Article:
Plus: What 7% mortgage rates really mean
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HerMoney Podcast Episode 342:
How to Change Your Money Habits
HerMoney is made possible by Edelman Financial Engines
This Week in Your Wallet:
Apologize Often? Stop.

Do you say ‘sorry’ the way some people chirp ‘bless you’ (or gesundheit if, like me, you grew up in Wisconsin) whenever they hear a sneeze? I have to admit it…I do. And I’m working on that. Because if you’re in the habit of verbalizing remorse often — even when you did nothing wrong — it can lead you right down the path to over-apologizing for everything and consequently suck the meaning right out of the sentiment.

That’s one of the takeaways The Wall Street Journal’s Rachel Feintzeig shares from her recent dive into why some people are prone to perpetually insert ‘sorry’ into their verbal and written communications. In the Midwest and Canada, she notes, ‘sorry’ can be a conversation starter, for others, it’s a way to show courtesy in the workplace to a higher up.

But many people say that in the absence of actual wrongdoing, the word should be stripped from our vocabulary for good. Jeffrey Pfeffer, a professor of organizational behavior at Stanford Graduate School of Business says that apologizing often on the job is just asking for trouble. “Don’t give away your power,” he says. And then there’s this: Sometimes, people can mistake your kindness for weakness, or worse, Feintzeig notes, that “some misinterpret women’s apologies as incompetence. When British leader Liz Truss last week apologized ‘for the mistakes’ in pushing a risky tax plan, it was met with calls to resign. A few days later, she did.” Enough said.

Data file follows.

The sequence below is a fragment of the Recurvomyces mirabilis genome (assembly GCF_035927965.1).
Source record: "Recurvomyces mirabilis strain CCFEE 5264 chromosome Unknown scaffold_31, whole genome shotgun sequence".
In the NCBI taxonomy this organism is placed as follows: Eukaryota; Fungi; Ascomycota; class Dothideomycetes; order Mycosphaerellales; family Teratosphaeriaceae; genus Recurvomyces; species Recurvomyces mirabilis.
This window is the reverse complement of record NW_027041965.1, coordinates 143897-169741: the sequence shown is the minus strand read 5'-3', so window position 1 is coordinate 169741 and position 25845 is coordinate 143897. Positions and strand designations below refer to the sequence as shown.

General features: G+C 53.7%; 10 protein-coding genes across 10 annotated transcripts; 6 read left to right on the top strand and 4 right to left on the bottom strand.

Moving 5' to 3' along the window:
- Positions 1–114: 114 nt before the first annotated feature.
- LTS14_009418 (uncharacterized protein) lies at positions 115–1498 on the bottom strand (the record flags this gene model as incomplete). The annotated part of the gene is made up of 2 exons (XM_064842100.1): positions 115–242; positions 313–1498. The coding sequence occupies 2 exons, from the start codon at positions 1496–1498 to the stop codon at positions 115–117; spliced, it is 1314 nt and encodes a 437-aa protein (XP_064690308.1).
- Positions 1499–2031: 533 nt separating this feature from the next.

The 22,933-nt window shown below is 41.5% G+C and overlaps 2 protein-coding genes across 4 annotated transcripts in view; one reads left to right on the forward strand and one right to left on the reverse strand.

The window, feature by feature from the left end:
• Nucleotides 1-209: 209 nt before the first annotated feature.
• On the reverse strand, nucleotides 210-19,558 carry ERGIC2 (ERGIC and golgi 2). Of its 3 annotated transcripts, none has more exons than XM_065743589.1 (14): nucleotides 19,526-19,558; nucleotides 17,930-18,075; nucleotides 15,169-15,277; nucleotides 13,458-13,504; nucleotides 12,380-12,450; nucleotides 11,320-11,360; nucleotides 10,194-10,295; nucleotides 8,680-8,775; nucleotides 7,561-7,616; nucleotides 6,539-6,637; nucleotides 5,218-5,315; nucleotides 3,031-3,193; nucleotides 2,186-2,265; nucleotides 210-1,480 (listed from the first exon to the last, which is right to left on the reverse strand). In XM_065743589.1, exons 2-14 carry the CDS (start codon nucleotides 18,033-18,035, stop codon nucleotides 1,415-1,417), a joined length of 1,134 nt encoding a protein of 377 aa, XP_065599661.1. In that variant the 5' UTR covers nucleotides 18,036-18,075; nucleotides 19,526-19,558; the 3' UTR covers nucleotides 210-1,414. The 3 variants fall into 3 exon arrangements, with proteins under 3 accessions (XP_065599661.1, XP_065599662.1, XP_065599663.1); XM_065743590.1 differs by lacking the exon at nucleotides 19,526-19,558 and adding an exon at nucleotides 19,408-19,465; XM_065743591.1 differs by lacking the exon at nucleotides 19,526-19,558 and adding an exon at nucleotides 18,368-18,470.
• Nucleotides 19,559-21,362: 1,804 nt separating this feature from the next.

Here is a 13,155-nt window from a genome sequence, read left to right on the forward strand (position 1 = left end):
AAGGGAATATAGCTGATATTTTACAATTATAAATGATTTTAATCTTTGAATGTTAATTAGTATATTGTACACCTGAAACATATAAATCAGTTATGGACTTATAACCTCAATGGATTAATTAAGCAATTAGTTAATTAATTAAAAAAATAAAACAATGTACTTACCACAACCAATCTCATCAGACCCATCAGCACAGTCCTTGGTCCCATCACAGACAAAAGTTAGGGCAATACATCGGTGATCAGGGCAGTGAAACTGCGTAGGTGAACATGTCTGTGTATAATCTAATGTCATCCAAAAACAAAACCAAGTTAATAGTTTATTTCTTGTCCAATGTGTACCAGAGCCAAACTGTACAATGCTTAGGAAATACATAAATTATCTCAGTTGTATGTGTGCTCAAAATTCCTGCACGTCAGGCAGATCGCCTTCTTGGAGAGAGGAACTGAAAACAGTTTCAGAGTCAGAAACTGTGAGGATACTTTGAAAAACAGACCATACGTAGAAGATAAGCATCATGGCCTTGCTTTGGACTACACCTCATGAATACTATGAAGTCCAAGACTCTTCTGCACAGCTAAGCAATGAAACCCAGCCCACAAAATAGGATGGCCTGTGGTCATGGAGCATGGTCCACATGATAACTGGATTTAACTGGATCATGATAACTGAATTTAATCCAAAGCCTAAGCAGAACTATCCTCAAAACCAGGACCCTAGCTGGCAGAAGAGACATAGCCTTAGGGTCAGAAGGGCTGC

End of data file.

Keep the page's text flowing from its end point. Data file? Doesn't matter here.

It’s Not An Internet Hoax. Anyone Can Join AARP, Even Teens

I have to admit, this piece by Veronica Dagher of The Wall Street Journal made me laugh. As the AARP Financial Ambassador (and a card-carrying member since I turned 50) I am well-aware of the terrific benefits of membership. And now it seems a whole new generation of thrifty 20-somethings are looking to get in on the money-saving action, too. I get it. I use the rental car and hotel discounts whenever I travel (and was admittedly bummed when they retired my favorite perk, the one where you got a free donut at Dunkin’ every time you bought a large beverage.)  

But now, thanks to inflation and shrinking budgets, people of all ages are looking to snag discounts. And because a full AARP membership costs just $12 a year (with automatic renewal), the price to unlock those savings seems pretty reasonable. If you’re wondering how the trend of our nation’s youth flashing the signature red card for discounts got started, look no further than some TikTok influencers. For example: Zach Abel, 42, who uses his AARP card to get discounts on British Airways flights, and save $10 a month on his AT&T wireless bill. After he posted a TikTok in July 2021 about how people of any age could join AARP, 150,000 new members signed up. Were you one of them?  

That noise you heard? It Was Mortgage Rates Roaring Past 7%